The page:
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What is an electronic funds transfer? EFT meaning and types

What is an electronic funds transfer? EFT meaning and types

If you’re looking for a secure and efficient way to transfer cash, you might want to learn a little more about EFTs. In fact, if you’re sending direct deposits, you’re already using them!

This guide will explore the different types of electronic transfers, how they work, and the benefits of using them.

What is electronic funds transfer (EFT)?

An electronic funds transfer (EFT) is the process of moving money from one account to another, electronically. The two accounts can be at the same bank or at two different banks if both financial institutions are on the Automated Clearing House (ACH) network.

How does an EFT work? 

Electronic funds transfers are processed through the ACH network in batches, typically at the end of each business day. The ACH network connects all banks, credit unions, and financial institutions in the United States. There is also an ACH global network to send money internationally.

What is an EFT payment?

An EFT payment is the money transferred during an EFT. If you’ve ever used an ATM or even received a direct deposit, you’ve received funds thanks to an electronic transfer.

What information is required for an EFT payment?

To initiate an electronic transfer, you typically need to provide the recipient's routing and account numbers for their bank account. You may also need to provide your own account information if you are initiating the payment from your own account.

Additionally, you may need to provide other information such as the name on the account, the bank name, and the account type (checking or savings). Always check with the payee regarding the specific information needed.

Types of EFT payments 

EFT is the umbrella term to describe a variety of different electronic money transfers, and includes the following transactions:

  • Direct deposit: This is by far the most popular option for employers. Payroll can be processed electronically with any funds owed to employees deposited directly into their bank account. Once it’s set up, it requires very little work for the employer to maintain it.
  • ATM transactions: Most consumers don’t realize that their ATM transaction is an EFT. Automatic teller machines can be found around the world at banks, retail stores, pharmacies, and outdoor kiosks. Some charge a fee, but ATM transactions from your own bank are usually free.
  • Credit and debit card transactions: The EFT system on the ACH network has in many cases eliminated the need to pay cash. Credit and debit cards are the best example of this. They’re secure and the funds transfer is instantaneous.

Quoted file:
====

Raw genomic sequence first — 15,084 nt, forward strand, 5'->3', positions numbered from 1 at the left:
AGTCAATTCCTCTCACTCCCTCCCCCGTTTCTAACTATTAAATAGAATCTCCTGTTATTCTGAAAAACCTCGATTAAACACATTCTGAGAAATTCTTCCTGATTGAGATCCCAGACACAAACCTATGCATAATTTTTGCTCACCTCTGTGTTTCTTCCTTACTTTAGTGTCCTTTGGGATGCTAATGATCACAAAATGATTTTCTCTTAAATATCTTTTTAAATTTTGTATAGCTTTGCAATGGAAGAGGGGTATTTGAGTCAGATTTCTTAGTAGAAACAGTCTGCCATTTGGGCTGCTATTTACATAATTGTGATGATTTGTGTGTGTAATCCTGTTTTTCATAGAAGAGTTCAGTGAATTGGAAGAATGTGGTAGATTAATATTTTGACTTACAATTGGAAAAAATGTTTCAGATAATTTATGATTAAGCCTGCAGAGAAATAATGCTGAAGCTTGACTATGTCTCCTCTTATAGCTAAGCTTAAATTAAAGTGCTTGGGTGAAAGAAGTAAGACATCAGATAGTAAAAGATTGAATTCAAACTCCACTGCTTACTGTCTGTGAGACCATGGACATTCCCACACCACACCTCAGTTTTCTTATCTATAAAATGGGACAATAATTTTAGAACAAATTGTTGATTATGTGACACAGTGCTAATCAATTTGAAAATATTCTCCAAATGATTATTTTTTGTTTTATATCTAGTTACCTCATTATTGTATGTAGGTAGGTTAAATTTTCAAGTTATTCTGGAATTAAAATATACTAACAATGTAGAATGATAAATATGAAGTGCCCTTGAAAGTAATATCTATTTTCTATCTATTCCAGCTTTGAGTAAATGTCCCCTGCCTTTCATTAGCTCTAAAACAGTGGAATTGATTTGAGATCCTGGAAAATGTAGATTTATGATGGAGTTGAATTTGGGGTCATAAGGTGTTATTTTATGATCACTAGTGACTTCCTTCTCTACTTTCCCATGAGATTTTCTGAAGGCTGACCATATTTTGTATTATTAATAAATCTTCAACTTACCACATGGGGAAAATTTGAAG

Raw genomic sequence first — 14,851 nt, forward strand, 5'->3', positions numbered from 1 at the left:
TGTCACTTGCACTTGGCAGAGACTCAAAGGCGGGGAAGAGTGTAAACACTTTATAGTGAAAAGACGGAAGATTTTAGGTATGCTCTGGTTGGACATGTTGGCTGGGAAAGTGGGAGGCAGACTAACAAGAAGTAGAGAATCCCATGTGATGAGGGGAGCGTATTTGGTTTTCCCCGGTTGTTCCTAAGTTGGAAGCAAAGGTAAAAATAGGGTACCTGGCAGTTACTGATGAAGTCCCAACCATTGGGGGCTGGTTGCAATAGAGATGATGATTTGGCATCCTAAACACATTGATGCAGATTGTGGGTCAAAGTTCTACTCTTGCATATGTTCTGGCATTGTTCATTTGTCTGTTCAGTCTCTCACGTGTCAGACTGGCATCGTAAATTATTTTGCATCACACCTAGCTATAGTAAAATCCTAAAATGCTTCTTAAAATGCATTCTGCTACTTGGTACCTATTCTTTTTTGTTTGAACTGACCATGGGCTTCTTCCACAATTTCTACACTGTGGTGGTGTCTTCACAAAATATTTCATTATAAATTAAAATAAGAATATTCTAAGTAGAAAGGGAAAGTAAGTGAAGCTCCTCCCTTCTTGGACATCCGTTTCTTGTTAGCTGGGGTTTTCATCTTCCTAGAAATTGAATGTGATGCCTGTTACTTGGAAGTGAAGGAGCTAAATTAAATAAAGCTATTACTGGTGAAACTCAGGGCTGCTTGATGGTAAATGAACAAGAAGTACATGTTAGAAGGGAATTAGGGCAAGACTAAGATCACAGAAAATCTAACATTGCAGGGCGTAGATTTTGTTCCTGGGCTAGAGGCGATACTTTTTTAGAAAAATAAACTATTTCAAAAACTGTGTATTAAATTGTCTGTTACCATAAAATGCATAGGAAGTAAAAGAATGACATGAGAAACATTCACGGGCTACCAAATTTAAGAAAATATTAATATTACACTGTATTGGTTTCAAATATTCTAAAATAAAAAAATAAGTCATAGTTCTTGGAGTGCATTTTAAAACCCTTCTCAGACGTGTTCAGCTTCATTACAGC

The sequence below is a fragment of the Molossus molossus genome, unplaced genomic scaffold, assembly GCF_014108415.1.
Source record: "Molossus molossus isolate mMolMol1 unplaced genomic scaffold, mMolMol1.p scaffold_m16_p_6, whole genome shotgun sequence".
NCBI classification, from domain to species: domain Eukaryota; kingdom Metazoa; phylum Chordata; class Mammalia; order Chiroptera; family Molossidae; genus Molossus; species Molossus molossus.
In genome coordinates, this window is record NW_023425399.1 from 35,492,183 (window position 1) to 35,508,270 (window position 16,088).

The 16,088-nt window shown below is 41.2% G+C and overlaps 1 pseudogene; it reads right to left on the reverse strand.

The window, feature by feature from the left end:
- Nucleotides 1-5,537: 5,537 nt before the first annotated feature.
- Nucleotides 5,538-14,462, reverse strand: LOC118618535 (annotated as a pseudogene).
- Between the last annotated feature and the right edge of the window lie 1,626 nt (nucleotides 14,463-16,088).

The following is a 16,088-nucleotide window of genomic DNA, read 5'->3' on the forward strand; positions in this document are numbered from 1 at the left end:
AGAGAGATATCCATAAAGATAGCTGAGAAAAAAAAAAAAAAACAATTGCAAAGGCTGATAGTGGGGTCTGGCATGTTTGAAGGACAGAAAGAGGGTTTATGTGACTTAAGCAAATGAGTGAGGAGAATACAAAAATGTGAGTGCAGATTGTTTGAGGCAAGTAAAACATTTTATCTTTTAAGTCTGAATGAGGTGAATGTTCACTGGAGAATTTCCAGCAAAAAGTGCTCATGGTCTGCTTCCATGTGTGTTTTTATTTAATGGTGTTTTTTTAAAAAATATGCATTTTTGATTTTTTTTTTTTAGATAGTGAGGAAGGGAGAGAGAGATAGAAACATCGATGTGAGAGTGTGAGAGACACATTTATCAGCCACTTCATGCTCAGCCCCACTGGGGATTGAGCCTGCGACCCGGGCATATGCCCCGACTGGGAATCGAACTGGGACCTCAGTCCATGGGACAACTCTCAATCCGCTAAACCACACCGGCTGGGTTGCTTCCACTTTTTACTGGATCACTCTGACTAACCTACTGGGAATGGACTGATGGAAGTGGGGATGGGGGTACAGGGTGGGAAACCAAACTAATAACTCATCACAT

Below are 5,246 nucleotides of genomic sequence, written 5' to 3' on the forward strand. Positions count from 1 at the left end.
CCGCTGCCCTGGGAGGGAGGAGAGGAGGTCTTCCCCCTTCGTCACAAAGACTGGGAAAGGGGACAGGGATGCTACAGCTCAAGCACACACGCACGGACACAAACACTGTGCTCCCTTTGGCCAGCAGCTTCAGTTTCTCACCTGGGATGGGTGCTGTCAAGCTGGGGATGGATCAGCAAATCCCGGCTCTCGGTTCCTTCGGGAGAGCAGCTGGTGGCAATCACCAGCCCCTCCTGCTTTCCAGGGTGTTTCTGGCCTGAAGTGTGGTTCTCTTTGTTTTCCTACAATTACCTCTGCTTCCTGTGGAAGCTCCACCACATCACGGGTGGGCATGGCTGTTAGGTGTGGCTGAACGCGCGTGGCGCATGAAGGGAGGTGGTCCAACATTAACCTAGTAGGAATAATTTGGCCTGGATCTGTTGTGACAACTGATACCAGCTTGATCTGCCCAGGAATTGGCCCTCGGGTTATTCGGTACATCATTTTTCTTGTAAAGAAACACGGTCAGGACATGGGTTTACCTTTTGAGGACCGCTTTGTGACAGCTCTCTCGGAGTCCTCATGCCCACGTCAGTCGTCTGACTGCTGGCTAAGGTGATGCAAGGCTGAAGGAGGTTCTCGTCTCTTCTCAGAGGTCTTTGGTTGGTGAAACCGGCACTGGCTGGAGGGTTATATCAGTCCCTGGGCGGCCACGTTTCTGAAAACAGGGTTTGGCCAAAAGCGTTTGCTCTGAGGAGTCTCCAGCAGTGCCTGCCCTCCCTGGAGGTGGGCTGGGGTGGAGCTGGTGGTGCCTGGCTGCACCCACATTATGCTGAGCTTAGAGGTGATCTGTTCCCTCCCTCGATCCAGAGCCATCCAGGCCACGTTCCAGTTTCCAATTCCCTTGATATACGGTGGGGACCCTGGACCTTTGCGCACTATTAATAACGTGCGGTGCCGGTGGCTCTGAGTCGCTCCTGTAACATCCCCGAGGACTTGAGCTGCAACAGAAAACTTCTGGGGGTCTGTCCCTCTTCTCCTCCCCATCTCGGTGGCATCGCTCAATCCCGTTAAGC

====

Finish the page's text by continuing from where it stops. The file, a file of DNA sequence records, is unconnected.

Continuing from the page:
• Wire transfers: This type of transaction is typical when large sums of money need to be transferred domestically or internationally. The most common example of this is sending money through Western Union. They use the ACH network, but it is not an ACH transfer.
  • ACH transfers: An ACH transfer is like a wire transfer, but it is typically only for domestic money transfers. For a fee, ACH can be routed within one day. The fees are also different—wire transfers tend to be more expensive.
  • Pay-by-phone systems: When you call the electric company and pay your bill by phone, you’re doing an electronic funds transfer. Most pay-by-phone systems ask for a credit or debit card number, but some will take a tracking and routing number for your checking account.
  • Electronic checks: An eCheck is a form of EFT payment that’s become more popular in recent years. Banks and financial institutions can give you the ability to generate a digital check, which is then used to make an electronic transfer. This method is not normally used for personal payments.

As you can see, ACH transfers fall under the category of electronic funds transfers, but not all EFTs are ACH transfers. The difference is in how the money is moved and how long it takes for the receiving party to have access to it. We’ll explain more about that below.

Are EFT payments secure?

EFT payments made through the Automated Clearing House (ACH) network are considered secure as it is a highly regulated network with strict rules and procedures to protect against fraud.

Electronic transfers are also processed through secure systems, which include encryption and other security measures to protect personal and financial information.

Electronic funds transfer example